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SPOTLIGHT REPORT

Boxing Ourselves In: Urban Development over the last 50 years


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The battle over the Wal-Mart Super Center that was proposed near MoPac and Slaughter Lane had all the makings of a classic Austin political story. It pitted big corporate interests and big box retailers against "mom and pop" stores, neighborhood activists and environmentalists.

Photo: Sherry Wagner

But the story is really about the choices we make as citizens and consumers. It's about the way we've allowed our cities to be developed over the last 50 years a phenomenon that some urban planners call "boxing ourselves in."

"The box is an interesting metaphor," says Sherry Kafka Wagner, an urban design consultant who is hired by cities around the world. "The reason now that people talk about thinking outside of the box is we've recognized this is a bad metaphor because it's not true to the way the world's made. The great design of the world is in a web of relationships."

Photo: Tom Terkel

Big box developers continue to build stores the way they do because it pays off. Corporations design stores as large boxes after much research in to what will sell, according to developer Tom Terkel.

"All of those types of retailers exist in the format that they do because they have experimented over the last 20 years with all types of different formats" Terkel said. "(They) discovered that the larger the store the more merchandise they can offer, the deeper the merchandise selection and the better their sales are and the better their profitability."

Terkel says he is now a convert to smart growth because of a project he proposed on the triangle property near Central Market. He had originally proposed a big box style development but changed his plans after dozens of meetings with residents.

Photo: Map of growth in Austin

The problem with the big box approach to urban design, according to Wagner, is that not much thought is given to how this design fits in with the other buildings around it.

"When we think in the box we do that because it's easier for us to think that way,"said Wagner. "But what we've come to recognize is that it led to so many traps because it's not an accurate depiction of human reality or the reality of the planet we live on."

Barbara Parmeter, a professor of the Community and Regional Planning School at the University of Texas, says that it's really the choices that we make in terms of infrastructure, water and waste water lines that will dictate how our city and our region grow.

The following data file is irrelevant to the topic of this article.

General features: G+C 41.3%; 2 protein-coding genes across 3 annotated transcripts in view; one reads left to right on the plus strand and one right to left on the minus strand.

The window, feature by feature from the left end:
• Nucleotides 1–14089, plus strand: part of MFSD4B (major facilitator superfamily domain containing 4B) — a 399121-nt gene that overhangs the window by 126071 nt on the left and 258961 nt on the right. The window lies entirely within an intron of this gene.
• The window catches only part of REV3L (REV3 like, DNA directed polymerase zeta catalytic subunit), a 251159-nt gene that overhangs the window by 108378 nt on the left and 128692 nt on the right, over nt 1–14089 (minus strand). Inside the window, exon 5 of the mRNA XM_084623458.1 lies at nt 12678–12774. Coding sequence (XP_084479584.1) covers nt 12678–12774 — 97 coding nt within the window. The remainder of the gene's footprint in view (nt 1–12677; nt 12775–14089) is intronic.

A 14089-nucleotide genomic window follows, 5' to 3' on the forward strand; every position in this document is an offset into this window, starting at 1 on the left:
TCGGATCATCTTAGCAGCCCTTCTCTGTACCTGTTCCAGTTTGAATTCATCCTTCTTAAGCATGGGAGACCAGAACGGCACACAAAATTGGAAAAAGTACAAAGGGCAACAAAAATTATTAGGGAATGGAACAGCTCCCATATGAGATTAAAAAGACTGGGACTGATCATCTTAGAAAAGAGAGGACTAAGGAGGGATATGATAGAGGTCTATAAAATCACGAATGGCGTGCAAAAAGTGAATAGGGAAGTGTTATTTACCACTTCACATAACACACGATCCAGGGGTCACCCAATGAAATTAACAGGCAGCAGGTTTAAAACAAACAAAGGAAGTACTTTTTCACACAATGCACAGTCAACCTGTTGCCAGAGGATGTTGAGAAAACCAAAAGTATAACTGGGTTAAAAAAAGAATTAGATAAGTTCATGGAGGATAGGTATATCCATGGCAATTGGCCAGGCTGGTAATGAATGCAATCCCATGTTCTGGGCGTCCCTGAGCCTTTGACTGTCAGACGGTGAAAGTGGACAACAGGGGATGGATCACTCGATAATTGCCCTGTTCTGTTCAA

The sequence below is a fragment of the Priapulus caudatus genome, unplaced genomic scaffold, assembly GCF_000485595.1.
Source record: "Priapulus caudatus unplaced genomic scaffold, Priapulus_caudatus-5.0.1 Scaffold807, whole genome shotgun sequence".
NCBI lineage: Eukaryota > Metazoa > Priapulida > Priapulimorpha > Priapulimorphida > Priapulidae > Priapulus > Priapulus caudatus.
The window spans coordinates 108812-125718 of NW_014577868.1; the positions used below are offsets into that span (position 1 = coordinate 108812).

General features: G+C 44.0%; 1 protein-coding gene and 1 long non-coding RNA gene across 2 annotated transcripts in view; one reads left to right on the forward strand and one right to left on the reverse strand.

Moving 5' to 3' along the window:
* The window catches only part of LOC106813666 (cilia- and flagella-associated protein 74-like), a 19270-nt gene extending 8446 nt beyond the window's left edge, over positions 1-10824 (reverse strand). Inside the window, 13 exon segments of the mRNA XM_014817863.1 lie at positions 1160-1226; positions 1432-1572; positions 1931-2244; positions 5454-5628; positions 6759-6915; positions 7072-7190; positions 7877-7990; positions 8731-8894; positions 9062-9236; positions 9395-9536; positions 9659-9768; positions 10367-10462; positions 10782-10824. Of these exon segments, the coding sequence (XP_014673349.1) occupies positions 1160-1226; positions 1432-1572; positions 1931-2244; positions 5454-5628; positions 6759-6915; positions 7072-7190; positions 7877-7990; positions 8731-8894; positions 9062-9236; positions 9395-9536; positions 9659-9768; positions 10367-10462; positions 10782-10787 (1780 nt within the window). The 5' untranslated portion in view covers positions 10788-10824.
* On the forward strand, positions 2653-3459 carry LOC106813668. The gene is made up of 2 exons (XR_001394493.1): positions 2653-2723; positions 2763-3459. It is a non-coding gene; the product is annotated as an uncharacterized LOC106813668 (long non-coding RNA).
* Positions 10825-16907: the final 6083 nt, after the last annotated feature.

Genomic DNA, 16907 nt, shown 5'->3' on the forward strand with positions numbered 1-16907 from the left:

"I came in August of 1982...a lot of people were complaining then about growth," said Parmeter. "But then there was a separate Round Rock, there was a separate Georgetown, a separate Cedar Park. There were separate communities around this area and what you've seen through that series is a sort of linking together of those communities especially to the west."

Photo: Map of strip center parking lot

Environmental leader Robin Rather said that the opposition of Wal-Mart projects isn't just about the run-off and pollution produced from the giant parking lots.

"I've never seen anything like the coalition that's come from opposing this Wal-Mart," Rather said about the withdrawn proposal for a Super Wal-Mart at MoPac and Slaughter Lane. "The neighborhood's concerns are traffic, light pollution, truck pollution, truck traffic, safety issues they have a long laundry list of their own very specific neighborhood issues."

Photo: Austin skyline and Mopac traffic

Urban design consultant Sherry Wagner said the difficulty with the way Sun Belt cities like Austin have been designed is that everything is designed within a separate box. Your neighborhood is in one box, your child's school is in another box and your community park is in another box. All of which require you to get onto a highway in order to get from one to another.

"When we design our whole built environment in boxes we confine ourselves to a very limited space," Wagner said. "I think what we have to look at is what we are costing ourselves as human beings, how we are limiting our human development and our human growth by placing ourselves in a series of boxes."

It's our choice how Austin grows in the future. Will we continue the big box development patterns we have chosen in the past or will we start thinking outside the box?

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Produced by Tom Spencer.

 

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